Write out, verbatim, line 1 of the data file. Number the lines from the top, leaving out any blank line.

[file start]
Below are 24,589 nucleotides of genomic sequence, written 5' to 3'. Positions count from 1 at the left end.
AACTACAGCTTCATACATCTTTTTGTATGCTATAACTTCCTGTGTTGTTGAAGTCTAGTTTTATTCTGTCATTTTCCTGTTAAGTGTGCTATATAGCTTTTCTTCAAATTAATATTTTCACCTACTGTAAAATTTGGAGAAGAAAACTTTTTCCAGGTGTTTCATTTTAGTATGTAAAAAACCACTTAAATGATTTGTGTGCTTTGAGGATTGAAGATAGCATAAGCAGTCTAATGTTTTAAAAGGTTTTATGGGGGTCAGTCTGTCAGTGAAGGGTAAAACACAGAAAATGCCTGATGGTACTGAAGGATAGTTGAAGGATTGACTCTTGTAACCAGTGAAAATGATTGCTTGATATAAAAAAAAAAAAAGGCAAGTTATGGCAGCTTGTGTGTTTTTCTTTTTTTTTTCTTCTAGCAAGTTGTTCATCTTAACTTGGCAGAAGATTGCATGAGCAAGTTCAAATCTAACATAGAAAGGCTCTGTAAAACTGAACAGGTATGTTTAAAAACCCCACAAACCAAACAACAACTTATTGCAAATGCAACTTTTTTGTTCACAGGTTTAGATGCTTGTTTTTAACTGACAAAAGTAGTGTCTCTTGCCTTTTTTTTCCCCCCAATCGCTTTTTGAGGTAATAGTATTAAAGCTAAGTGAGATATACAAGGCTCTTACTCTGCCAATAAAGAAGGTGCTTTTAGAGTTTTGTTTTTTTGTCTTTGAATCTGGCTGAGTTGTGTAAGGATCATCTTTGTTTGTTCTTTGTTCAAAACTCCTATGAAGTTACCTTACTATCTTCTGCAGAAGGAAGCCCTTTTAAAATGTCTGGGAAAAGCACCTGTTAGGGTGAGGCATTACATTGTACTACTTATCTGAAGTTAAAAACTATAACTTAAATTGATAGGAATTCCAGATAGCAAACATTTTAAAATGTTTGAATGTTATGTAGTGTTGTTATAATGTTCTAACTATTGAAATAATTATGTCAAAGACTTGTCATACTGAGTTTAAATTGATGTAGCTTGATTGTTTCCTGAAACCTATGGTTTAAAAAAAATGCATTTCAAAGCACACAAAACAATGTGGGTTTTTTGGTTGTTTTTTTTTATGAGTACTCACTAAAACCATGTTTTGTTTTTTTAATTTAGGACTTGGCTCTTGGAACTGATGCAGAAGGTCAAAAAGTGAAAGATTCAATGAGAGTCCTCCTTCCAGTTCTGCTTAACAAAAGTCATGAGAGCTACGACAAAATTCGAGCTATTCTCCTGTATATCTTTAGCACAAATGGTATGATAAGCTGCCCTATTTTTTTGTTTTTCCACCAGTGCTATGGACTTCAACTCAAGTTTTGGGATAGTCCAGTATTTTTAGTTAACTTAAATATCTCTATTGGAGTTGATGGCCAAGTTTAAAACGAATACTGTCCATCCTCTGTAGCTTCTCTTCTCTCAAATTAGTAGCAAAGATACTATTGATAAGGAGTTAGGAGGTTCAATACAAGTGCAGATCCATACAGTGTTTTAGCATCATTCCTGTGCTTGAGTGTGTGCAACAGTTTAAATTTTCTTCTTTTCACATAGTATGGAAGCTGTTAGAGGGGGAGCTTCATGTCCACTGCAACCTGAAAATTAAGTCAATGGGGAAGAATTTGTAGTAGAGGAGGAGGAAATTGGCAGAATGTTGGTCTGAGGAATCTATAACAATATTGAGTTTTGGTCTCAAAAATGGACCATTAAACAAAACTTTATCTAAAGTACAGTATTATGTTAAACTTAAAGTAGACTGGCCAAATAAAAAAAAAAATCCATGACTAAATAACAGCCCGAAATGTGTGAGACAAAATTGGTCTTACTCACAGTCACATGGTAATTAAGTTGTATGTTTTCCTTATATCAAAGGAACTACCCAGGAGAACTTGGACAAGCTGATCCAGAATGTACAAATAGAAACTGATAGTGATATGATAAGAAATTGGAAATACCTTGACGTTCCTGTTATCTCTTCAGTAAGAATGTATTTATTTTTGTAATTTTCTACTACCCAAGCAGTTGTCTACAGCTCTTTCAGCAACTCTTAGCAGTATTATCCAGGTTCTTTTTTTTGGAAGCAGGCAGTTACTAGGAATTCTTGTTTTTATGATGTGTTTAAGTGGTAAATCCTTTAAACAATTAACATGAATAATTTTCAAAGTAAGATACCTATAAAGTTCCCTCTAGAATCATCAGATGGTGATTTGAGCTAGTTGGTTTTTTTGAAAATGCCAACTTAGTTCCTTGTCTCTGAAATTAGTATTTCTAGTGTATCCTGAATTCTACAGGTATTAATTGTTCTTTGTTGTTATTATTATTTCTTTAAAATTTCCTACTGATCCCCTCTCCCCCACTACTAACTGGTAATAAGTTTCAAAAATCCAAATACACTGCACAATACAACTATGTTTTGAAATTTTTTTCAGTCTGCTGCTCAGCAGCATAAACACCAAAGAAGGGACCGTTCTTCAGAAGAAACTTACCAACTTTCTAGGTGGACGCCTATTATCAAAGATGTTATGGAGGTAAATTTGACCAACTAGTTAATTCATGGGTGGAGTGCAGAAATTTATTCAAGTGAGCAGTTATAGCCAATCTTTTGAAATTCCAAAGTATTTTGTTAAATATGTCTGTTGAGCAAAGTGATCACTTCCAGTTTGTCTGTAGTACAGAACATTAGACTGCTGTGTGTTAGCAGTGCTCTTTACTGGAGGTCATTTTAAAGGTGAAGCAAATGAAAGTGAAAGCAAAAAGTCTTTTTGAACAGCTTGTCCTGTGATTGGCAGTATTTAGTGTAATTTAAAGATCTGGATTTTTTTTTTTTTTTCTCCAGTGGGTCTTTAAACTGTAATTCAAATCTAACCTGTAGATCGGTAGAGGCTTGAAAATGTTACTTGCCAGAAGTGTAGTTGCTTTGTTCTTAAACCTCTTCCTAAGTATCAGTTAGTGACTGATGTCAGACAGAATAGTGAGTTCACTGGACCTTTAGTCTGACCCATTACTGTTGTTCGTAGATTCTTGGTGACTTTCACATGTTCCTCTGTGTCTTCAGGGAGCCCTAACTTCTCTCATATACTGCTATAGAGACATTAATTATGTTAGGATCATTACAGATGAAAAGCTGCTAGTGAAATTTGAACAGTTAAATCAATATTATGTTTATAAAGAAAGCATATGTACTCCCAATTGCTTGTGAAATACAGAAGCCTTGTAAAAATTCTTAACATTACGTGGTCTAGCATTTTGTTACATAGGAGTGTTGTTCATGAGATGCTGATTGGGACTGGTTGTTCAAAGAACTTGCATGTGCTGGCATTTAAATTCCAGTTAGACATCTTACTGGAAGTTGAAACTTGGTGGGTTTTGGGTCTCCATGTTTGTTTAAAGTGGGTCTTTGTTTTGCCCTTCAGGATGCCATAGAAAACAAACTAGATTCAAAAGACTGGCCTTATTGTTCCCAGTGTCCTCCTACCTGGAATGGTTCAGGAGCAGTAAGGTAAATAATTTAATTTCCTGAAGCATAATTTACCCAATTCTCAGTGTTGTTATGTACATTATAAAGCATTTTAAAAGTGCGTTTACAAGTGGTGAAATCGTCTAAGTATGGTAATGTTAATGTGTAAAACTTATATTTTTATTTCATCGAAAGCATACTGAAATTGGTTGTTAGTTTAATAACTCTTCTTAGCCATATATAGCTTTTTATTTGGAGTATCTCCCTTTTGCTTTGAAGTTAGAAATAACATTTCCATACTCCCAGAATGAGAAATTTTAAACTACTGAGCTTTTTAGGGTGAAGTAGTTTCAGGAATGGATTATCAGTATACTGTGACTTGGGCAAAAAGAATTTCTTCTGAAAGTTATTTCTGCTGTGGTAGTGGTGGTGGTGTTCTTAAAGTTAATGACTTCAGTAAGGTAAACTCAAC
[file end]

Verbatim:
Below are 24,589 nucleotides of genomic sequence, written 5' to 3'. Positions count from 1 at the left end.